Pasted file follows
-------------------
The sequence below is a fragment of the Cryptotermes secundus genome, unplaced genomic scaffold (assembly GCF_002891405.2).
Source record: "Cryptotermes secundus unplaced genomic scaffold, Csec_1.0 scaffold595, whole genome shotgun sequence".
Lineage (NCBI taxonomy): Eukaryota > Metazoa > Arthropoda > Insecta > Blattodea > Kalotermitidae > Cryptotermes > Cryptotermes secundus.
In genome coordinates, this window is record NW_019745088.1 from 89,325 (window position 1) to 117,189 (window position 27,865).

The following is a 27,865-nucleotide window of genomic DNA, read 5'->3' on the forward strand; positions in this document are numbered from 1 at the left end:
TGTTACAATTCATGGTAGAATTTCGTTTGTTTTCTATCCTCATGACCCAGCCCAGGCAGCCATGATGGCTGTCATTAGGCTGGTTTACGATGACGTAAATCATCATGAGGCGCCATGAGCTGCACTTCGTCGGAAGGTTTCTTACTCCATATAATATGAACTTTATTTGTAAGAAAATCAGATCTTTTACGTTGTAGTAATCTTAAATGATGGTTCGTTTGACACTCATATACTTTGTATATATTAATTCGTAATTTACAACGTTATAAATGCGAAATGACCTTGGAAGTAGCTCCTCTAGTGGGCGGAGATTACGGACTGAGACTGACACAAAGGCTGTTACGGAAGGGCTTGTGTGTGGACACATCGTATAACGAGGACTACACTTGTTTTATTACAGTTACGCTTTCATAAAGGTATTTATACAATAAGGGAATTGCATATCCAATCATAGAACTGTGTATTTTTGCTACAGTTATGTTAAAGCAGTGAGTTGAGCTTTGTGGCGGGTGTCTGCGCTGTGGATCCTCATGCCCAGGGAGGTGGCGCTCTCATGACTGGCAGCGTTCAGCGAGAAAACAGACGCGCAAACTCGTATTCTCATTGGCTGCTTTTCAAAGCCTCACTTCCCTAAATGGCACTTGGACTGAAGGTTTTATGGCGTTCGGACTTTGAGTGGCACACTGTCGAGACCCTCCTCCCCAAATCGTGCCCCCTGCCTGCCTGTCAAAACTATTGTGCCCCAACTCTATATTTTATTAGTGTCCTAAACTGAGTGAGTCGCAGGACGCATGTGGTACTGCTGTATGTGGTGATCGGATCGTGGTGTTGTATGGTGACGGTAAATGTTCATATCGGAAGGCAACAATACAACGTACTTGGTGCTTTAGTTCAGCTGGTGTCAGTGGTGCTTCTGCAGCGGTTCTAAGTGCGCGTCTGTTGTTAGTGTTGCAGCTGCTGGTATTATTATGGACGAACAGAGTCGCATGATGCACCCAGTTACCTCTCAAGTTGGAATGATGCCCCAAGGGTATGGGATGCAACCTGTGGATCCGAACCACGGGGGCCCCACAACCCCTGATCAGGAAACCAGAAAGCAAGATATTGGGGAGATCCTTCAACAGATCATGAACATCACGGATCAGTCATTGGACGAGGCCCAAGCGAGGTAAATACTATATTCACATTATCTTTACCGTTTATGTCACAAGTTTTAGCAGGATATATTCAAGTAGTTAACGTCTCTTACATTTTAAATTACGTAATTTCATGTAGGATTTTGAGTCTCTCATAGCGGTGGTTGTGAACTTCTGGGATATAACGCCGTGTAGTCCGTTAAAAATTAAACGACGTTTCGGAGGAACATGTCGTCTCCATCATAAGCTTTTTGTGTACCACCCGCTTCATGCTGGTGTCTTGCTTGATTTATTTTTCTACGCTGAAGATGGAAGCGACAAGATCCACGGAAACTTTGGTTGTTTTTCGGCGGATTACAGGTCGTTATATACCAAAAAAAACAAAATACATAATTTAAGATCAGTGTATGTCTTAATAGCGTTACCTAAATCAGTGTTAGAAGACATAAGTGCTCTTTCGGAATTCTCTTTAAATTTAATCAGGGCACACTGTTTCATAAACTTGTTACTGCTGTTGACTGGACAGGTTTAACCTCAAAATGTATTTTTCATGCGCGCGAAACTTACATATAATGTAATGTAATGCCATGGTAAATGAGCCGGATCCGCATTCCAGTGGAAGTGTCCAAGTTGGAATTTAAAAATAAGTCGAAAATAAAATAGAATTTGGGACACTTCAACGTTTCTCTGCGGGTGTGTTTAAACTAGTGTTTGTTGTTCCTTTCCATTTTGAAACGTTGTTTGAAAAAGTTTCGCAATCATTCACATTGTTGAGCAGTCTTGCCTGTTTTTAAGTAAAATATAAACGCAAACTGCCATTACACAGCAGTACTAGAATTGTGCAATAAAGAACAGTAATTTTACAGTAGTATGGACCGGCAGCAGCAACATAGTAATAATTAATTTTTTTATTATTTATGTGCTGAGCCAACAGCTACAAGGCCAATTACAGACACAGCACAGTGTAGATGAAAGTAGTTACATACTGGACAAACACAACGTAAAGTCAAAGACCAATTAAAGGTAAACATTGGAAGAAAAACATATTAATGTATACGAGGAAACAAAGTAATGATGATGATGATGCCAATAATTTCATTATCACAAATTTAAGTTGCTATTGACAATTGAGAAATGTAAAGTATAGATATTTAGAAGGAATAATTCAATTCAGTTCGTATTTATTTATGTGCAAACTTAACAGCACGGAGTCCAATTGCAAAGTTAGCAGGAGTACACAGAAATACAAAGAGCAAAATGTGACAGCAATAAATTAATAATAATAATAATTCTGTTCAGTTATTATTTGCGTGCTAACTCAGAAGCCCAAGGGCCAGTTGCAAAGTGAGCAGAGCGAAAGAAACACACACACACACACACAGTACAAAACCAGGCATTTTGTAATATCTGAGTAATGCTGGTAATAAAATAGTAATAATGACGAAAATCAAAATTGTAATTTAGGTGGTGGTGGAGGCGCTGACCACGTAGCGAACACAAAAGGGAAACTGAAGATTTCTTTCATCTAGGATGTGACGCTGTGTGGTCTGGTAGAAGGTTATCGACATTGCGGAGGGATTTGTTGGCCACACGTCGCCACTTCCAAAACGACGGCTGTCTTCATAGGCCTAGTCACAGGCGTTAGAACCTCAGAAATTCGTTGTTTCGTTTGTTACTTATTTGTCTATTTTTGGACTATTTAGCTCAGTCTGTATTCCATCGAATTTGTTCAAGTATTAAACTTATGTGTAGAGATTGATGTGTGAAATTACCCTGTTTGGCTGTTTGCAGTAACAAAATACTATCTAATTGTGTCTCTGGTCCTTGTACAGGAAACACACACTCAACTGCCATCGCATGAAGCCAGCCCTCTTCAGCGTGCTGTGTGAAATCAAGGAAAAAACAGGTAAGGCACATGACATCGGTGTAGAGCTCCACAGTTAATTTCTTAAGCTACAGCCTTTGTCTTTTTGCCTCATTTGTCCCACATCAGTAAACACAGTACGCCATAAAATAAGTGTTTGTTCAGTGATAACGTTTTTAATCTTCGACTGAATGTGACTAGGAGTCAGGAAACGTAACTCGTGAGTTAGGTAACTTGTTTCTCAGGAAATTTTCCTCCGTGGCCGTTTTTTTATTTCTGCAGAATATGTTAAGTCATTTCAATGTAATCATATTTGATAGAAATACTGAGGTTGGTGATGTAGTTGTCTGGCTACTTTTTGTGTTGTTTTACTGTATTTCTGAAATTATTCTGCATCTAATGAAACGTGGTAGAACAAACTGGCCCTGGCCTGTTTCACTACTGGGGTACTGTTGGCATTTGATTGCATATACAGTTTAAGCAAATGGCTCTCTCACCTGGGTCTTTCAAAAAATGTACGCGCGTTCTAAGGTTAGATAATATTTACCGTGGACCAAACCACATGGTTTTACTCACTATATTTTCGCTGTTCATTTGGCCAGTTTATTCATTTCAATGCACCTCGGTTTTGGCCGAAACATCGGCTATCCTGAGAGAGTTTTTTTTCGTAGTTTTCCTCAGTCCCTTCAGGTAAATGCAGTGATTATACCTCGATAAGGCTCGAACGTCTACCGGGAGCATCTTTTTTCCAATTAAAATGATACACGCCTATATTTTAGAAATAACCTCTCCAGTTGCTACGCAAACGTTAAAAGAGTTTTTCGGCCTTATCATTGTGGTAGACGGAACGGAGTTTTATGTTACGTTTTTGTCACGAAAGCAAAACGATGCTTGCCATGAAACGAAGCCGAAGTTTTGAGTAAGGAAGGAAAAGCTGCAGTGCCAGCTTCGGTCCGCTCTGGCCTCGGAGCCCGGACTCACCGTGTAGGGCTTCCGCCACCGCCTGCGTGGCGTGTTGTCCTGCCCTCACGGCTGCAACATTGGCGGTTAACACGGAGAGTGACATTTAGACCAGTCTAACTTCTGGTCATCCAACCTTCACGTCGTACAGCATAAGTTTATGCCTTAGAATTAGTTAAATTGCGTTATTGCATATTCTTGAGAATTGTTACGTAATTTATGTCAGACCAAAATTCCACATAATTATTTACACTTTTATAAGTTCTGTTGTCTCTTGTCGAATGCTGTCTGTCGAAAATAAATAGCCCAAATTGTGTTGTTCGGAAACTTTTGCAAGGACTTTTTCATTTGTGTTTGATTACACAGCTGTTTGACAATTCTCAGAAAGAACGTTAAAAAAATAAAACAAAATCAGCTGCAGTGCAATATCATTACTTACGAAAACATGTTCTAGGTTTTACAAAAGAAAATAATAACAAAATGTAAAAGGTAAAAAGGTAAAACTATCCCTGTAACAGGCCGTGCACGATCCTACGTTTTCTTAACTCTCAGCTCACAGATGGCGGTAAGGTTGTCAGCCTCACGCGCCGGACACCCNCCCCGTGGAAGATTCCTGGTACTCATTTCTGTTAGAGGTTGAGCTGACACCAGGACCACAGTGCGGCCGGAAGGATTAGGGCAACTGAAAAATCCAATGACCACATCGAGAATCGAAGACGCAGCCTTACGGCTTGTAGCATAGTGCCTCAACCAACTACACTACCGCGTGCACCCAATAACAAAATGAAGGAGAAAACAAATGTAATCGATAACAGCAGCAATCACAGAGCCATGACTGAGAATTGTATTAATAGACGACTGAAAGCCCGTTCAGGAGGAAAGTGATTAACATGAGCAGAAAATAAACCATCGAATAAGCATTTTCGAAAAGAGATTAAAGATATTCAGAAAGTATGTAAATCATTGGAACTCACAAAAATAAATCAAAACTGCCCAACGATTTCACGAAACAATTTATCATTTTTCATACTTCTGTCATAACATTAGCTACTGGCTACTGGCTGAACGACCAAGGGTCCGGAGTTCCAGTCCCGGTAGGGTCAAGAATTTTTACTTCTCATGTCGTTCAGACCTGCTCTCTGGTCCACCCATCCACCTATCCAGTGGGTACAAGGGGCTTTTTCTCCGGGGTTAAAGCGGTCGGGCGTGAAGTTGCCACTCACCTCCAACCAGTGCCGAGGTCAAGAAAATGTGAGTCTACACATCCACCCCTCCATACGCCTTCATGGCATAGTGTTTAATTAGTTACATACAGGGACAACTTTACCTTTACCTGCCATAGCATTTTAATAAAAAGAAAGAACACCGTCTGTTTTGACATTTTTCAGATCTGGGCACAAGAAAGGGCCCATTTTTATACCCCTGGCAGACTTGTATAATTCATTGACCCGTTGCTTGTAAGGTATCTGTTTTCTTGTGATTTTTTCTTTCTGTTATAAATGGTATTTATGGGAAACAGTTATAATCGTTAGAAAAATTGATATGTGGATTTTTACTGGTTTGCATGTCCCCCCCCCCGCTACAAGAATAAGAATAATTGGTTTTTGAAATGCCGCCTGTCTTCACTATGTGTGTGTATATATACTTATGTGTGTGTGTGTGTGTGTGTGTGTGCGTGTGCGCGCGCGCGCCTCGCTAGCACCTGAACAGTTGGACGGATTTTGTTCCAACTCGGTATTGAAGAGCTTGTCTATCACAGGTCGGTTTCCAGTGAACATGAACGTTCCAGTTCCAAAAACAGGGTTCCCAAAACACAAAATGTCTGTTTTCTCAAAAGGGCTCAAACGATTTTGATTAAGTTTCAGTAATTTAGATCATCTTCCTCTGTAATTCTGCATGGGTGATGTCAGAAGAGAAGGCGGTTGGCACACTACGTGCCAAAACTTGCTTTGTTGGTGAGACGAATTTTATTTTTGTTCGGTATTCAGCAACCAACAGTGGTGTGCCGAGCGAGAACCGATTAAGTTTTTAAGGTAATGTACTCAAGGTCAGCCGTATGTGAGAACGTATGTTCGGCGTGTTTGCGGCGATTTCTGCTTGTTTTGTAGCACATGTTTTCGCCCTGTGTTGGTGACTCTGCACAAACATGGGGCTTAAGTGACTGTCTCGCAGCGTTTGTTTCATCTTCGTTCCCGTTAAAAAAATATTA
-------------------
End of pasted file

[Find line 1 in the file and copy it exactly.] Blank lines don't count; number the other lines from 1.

The sequence below is a fragment of the Cryptotermes secundus genome, unplaced genomic scaffold (assembly GCF_002891405.2).